Every globetrotter has his/her rituals. I, myself, well… I am a collector. Now I am not going to pretend I am above the usual tourist traps, I do the usual postcard pick up and random crap (i.e. key chains & T-shirts) shopping for friends and family to let them know they were not forgotten. I always make a point to get something special for my mother and lil’ sister, relevant to their interests at the time of my trip. When it comes to something for myself I always get a flag of where I have been… and something else, an item others would not necessarily think to acquire. When I went to Spain I picked up a Toledo made sword. When I traveled to Morocco, I made a point to pick up a turban in the colors of the tribe that hosted my desert retreat. When I found myself hailing a taxi in the Budapest airport, my mind was clear, I wanted a traditional Hungarian bow. It is probably true that my singular focus on these “special items” speak to the fact that I am a millennial and crave for authenticity and uniqueness in all that I own and do. Maybe I have a childish fantasy to dress as a medieval world traveler. Only time will tell. Well lo and behold I acquired my bow and for the past few months I have been practicing with it on weekends with some fellow archers in Ohio. (If you are interested in that silliness I am sure I will get around to making a post on archery but in the meantime check out some silly pics on the gram!)
Now on to the main event, BUDAPEST! Dear God, where to start? Well, we can start with the language. I gave up. I gave up before I even landed. Hungarian, my linguist friends joke, is quite a grammatical pickle. It isn’t related to anything I can speak (that is two Romance languages and very poor Arabic). Lucky for me and every other foreigner in Budapest, the vast majority of the city is at the very least bilingual and the usual second language was English (Thank you booming British tourism)! I did learn what I view as the three basics, Hello(Szia) , good bye(Ello) and cheers(Egészségére, try saying that five times fast)! Yes… “Hello” and “Seeya” are backwards… oh and everyone being at least somewhat familiar with English meant that even the Hungarians would sometimes mix up hello and “See ya.” It mostly made for awkward goodbyes, which I do anyway.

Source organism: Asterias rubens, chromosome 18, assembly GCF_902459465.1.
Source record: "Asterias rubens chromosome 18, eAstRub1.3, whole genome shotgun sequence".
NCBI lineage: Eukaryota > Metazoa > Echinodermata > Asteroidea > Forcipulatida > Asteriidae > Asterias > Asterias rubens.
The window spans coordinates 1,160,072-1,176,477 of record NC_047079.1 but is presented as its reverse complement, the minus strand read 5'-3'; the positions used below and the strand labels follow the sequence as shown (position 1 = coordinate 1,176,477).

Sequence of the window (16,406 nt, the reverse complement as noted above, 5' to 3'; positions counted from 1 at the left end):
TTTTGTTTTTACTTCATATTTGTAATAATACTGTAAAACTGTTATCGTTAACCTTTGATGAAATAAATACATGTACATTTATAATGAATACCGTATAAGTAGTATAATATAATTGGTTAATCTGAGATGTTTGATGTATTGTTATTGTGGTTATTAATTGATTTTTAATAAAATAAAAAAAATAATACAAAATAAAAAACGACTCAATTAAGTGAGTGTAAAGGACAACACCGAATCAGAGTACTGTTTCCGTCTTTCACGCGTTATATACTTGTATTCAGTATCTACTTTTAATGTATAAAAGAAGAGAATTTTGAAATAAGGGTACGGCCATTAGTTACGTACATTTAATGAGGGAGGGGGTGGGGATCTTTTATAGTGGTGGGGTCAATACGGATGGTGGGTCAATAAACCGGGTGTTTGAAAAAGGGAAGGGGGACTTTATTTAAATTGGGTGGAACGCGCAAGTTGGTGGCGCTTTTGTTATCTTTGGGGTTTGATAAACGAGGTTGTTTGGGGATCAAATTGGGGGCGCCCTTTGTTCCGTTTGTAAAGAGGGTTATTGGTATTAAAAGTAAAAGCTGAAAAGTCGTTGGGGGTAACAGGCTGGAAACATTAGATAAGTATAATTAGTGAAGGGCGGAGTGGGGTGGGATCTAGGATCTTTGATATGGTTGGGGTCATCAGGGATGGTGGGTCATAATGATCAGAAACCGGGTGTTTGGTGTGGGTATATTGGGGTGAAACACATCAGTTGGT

Before I get too emotional on those goodbyes, let’s talk food! I hope you like meat and potatoes because these are the staples of Hungarian cuisine. More specifically, they love pork! They are famous for their Mangalitsa pigs, which mind you, ARE HUGE! At the central market in Budapest they sold literal bricks of pig fat for cooking. Who needs butter right? They have wonderful spicy sausages all over the place often spiced with an even greater variety of local made paprika. Pictured below is my favorite meal in all of Budapest, not just due to food but for the grand company! My friend Jose (behind the camera) visited me for a weekend of city exploring, eating and binge drinking. We went to Pleh Csarda, the small restaurant Anthony Bourdain visited in his Hungary episode. I learned the limits of my gluttony that day. They gave me what I can only describe as the world’s largest schnitzel, laid atop a bed of 3 whole potatoes in cheesy form. It took Jose and I three meals to finish what we started, but WE DID do it. We also checked out, after a night of too much Palinka (the local, awful booze), the Gellért bath house. That bath house was the only reason I survived that weekend. We made a point to hit the sauna first and then we spend the rest of the day jumping between thermal baths and the first wave pool ever build (1927)! It had 1927 safety standards in that we almost drowned a few times, but it was worth it all.
So many adventures happened in Budapest I struggle to retell them all at once. I believe I will leave you with one final tale. Did you know Count Dracula, i.e. Vlad the Impaler was subservient to the Hungarian King? I found this out when I visited the labyrinth beneath Buda Castle, a hidden gem I highly recommend. So the story goes that before Count Vlad got the nasty reputation he historically deserved, he spent some time in Budapest, sneaking around with the Queen. Unfortunately for him he was caught by the King and was sentenced to the labyrinth for 10 years of uninterrupted torture. He was only released after the Queen’s untimely death, and from them on he returned to Transylvania changed! Being a sucker for a good story I was giggling and scared at the satanist set up they put up in the labyrinth. I wouldn’t recommend it for children… Unless you really dislike your children.